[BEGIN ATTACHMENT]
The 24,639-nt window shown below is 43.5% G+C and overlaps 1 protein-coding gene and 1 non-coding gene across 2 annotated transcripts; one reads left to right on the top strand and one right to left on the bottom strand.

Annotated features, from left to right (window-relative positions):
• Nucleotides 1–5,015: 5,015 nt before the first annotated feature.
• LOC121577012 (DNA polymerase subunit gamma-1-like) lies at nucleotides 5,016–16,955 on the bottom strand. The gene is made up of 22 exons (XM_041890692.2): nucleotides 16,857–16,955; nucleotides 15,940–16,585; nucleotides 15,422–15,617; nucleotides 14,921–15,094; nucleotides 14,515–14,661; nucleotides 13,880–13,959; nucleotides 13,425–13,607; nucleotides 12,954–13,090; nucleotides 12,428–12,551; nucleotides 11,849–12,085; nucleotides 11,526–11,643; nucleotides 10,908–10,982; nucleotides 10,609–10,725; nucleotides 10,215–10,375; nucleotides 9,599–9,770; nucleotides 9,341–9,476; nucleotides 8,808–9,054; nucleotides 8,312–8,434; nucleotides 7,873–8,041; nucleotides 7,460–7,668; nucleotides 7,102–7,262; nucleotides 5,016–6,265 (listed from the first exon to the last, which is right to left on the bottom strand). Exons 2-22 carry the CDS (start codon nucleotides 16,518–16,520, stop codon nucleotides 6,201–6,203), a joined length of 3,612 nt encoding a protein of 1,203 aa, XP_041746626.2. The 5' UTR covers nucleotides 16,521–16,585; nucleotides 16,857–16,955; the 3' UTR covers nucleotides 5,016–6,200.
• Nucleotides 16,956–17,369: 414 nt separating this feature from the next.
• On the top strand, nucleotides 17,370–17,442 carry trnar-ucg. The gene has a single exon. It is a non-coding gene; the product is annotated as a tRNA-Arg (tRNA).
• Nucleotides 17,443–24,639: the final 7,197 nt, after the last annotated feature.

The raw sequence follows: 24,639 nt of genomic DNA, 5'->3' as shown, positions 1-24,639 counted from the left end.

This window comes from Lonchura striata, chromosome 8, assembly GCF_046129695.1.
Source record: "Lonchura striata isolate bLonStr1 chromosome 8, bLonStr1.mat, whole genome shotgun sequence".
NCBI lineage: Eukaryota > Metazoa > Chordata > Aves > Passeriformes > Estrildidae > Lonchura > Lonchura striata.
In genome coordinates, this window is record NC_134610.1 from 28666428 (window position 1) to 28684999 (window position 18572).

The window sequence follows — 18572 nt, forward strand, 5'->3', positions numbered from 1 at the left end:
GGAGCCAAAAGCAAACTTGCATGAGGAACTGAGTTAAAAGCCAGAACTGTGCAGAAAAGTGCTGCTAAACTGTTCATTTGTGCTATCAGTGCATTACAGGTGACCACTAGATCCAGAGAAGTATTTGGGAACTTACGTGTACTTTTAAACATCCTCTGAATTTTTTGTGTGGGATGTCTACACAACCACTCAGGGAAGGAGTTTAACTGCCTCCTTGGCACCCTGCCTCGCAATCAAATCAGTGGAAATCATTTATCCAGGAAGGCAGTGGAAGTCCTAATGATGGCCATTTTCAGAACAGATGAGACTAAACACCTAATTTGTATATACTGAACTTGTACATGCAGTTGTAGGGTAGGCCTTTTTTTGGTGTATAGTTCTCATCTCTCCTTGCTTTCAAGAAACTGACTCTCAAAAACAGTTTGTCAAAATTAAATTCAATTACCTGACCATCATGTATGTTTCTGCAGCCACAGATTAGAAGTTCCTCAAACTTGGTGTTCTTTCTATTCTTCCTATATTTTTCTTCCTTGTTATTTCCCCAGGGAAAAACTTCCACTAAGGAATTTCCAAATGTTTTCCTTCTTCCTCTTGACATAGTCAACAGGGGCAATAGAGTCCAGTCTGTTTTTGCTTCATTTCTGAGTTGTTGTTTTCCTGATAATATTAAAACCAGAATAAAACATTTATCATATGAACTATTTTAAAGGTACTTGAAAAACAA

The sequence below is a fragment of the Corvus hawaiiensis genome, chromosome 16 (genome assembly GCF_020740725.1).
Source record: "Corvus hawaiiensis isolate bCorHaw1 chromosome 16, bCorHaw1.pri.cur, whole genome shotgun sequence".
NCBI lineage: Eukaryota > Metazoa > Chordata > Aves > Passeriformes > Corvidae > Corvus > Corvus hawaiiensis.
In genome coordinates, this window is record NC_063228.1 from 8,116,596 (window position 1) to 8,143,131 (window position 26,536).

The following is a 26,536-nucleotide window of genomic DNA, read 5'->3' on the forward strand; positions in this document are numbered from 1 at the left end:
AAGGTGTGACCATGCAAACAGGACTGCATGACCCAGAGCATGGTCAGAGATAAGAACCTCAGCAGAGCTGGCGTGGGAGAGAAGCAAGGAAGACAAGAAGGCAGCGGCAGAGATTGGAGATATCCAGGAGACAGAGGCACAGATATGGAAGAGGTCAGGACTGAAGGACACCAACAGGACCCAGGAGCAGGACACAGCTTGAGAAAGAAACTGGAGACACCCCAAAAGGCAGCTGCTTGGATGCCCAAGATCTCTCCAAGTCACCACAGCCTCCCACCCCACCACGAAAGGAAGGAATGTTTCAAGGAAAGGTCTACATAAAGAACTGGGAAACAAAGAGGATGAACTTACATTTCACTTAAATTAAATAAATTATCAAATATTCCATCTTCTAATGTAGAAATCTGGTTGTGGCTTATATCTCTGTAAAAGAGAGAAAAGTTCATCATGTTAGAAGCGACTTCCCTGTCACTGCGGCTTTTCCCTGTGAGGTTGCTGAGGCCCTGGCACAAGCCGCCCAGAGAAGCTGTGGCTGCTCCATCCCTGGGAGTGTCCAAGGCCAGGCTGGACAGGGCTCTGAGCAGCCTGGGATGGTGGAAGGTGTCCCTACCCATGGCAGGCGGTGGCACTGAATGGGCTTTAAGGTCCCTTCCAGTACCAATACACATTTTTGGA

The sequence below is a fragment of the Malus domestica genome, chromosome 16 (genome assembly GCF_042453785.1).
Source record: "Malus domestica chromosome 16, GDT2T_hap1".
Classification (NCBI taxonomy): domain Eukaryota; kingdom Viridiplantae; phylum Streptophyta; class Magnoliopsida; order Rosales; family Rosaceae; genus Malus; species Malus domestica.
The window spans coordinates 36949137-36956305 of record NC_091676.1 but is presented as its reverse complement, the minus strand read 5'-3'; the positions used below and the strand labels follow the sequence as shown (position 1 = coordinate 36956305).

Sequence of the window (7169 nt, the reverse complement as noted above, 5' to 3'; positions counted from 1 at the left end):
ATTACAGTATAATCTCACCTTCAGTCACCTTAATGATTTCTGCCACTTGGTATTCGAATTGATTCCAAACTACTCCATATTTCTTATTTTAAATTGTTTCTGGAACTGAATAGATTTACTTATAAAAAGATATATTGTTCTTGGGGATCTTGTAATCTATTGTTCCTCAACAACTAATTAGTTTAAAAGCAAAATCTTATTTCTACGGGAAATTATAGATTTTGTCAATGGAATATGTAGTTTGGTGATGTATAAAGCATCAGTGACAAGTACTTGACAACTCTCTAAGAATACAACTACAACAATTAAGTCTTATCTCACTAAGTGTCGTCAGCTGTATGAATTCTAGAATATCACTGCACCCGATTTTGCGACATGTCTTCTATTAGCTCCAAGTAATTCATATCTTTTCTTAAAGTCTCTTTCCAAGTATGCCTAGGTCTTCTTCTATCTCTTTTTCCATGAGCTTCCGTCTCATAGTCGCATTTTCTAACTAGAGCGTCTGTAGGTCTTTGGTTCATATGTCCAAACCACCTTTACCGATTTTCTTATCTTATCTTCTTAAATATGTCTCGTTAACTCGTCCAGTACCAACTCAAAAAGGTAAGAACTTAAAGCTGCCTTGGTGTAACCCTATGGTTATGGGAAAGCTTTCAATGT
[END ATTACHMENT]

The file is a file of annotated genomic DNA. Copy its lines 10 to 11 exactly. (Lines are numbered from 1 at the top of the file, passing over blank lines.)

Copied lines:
Source record: "Lonchura striata isolate bLonStr1 chromosome 8, bLonStr1.mat, whole genome shotgun sequence".
NCBI lineage: Eukaryota > Metazoa > Chordata > Aves > Passeriformes > Estrildidae > Lonchura > Lonchura striata.